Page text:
All Stuffed Up

March 09, 1993|By LINELL SMITH

Wayne Kronstadt can describe the past decade as a series of sinus problems: One infection after another left him struggling through his 10-hour days as general manager for the Fox automobile dealership on U.S. 40.

"I never seemed to get a normal cold. I'd get tremendous blockages and headaches, sinus infections that would be with me two weeks at a time," recalls the 37-year-old manager. "I'd have a hoarseness in my throat. I'd be loaded up with congestion that wouldn't drain. It would feel like my eyes were being pushed out of my head."

The typical case of sinusitis -- an infection or inflammation of air pockets that lead into the nose -- begins with a cold, flu or allergy that swells the nasal membranes and increases mucus production. Swollen membranes block sinus openings, preventing them from draining while creating a good environment for bacteria to grow. Sinusitis can lead to bronchitis, asthma and chronic coughing.

Mr. Kronstadt recently had surgery to allow his sinuses to drain more easily to relieve his sinusitis, an affliction that bedevils many.

The National Center for Health Statis tics says more than 33 million Americans suffer from sinus disease, making it the nation's most common chronic ailment. Some of the most familiar complaints: pressure or pain over the area of the sinuses, sinus headaches, postnasal drainage, pain in the upper teeth when eating, a low-grade fever, fatigue due to poor sleep, bad breath, coughing, a poor sense of taste and smell, a congested nose and general feelings of grogginess and malaise.

At least half of the cases of chronic sinusitis comes from allergies, says Alkis Togias, assistant professor in medicine at the Johns Hopkins Asthma and Allergy Center. And when it comes to allergens, Maryland is well-endowed. The state's suitability to Northeastern and Southern plant life presents allergy sufferers with a variety of pollens, he says. And the humidity encourages a stunning growth of fungi, molds and dust mites, microscopic insects often found in homes.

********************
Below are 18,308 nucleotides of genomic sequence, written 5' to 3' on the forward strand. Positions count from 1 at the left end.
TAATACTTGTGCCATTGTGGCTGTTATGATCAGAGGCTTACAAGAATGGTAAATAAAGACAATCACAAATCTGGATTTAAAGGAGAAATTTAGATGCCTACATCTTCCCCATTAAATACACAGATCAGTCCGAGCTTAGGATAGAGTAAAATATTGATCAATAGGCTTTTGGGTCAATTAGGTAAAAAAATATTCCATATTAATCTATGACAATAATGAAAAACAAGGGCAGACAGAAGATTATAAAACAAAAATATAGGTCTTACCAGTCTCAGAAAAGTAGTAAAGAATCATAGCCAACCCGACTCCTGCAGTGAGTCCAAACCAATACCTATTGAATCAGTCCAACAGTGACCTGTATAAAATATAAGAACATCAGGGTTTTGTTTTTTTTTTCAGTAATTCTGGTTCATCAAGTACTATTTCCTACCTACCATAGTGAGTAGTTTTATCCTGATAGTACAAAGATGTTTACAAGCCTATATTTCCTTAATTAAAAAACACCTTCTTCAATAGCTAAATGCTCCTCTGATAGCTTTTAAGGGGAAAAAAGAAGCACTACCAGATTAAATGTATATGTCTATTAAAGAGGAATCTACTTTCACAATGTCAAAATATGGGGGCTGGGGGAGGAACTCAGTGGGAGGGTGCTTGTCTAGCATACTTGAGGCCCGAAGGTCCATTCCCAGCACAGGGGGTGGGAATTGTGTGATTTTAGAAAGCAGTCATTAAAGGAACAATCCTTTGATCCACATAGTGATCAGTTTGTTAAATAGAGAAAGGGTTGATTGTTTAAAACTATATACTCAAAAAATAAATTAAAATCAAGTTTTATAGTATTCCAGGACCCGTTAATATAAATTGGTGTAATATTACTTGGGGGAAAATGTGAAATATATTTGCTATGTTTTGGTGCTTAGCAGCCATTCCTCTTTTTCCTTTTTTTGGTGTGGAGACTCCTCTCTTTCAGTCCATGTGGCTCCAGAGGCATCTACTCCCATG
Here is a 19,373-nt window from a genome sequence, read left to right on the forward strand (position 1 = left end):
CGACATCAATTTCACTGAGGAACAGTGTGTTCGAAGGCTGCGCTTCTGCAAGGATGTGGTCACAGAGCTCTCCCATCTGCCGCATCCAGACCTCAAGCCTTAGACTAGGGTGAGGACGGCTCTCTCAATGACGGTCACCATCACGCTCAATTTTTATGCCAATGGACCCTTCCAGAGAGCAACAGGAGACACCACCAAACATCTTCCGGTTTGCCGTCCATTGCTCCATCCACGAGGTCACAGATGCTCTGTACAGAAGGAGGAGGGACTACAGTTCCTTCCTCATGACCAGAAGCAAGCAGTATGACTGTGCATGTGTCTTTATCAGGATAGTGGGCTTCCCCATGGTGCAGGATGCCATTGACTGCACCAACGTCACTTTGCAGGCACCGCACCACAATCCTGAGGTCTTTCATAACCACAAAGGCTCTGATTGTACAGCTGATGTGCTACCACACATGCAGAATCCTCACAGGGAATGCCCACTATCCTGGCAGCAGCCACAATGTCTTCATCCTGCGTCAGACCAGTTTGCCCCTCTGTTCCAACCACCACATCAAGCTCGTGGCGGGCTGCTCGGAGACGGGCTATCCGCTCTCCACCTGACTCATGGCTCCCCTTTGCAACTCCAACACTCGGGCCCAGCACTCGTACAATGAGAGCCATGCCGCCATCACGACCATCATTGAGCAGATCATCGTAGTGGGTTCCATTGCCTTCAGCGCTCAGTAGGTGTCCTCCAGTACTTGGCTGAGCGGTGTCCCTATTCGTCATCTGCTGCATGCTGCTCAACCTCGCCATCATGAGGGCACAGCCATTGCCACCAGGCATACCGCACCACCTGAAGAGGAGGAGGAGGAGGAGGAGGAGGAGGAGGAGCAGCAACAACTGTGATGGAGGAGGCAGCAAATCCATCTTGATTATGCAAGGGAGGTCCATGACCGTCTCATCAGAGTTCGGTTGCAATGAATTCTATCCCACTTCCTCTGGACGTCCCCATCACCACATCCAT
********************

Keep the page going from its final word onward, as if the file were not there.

Then, there's air pollution: Baltimore ranks sixth among the cities with the worst air quality in the nation, according to the Environmental Protection Agency. Although no studies have proved definitively that smog and air inside "sick buildings" -- structures that harbor indoor air pollutants -- contribute to sinus problems, most people believe there is a correlation.

And let's not forget the weather:

"In people that clearly have no allergies, the most common problems of sinus are exposure to cold and dry air, exposure to very humid environment or sudden changes in the barometric pressure," says Dr. Togias. "The weather in Baltimore changes constantly and that could be a factor."

Sinus problems also trail the flu season. One of the most common triggers in winter is a viral infection; teachers and health care workers are particularly susceptible, according to the American Academy of Otolaryngology -- Head and Neck Surgery Inc.

People with allergies can decrease their sinus infections by avoiding the allergens that may stimulate them. In winter, for instance, keeping dust mites under control means removing any feather-filled material on the bed and keeping the humidity in the bedroom low -- between 30 percent and 50 percent -- so the mites don't flourish.

However, don't let the bedroom air get too dry. Low humidity leads to more sinus infections because the nose has trouble adapting to very dry air, says Dr. William Gray, head of the division of otolaryngology at the University of Maryland Medical Center. If the nose dries out, normal mucus secretions will thicken and increase the risk of sinus infection. In the winter, the most common type of postnasal drip is caused by low humidity.

The first step toward curing a sinus infection is to allow the sinuses to ventilate and drain, says otolaryngologist George Alderman of GBMC. Those chronic cases of sinusitis, which are exacerbated by the structure of the nose or by swellings from repeated infections, are often best treated by surgery. With the help of a new endoscopic technique, this treatment is usually considered outpatient.

Most people, however, rush to the drugstore. According to the American Academy of Otolaryngology, Americans purchase more than $1.5 billion worth of "sinus" medication every year.

Standard over-the-counter remedies don't work for everyone.

"It's very difficult to define who will and who will not get relief from various medications," says Dr. Togias. "Some contain a Tylenol or equivalent aspirin to work against pain, some have decongestants and some have antihistamines which work against sneezing and itching but can cause drowsiness as well as dryness."

Sinus infections often require antibiotics. If sinusitis becomes a chronic problem, he recommends consulting a physician.

SINUS PREVENTION

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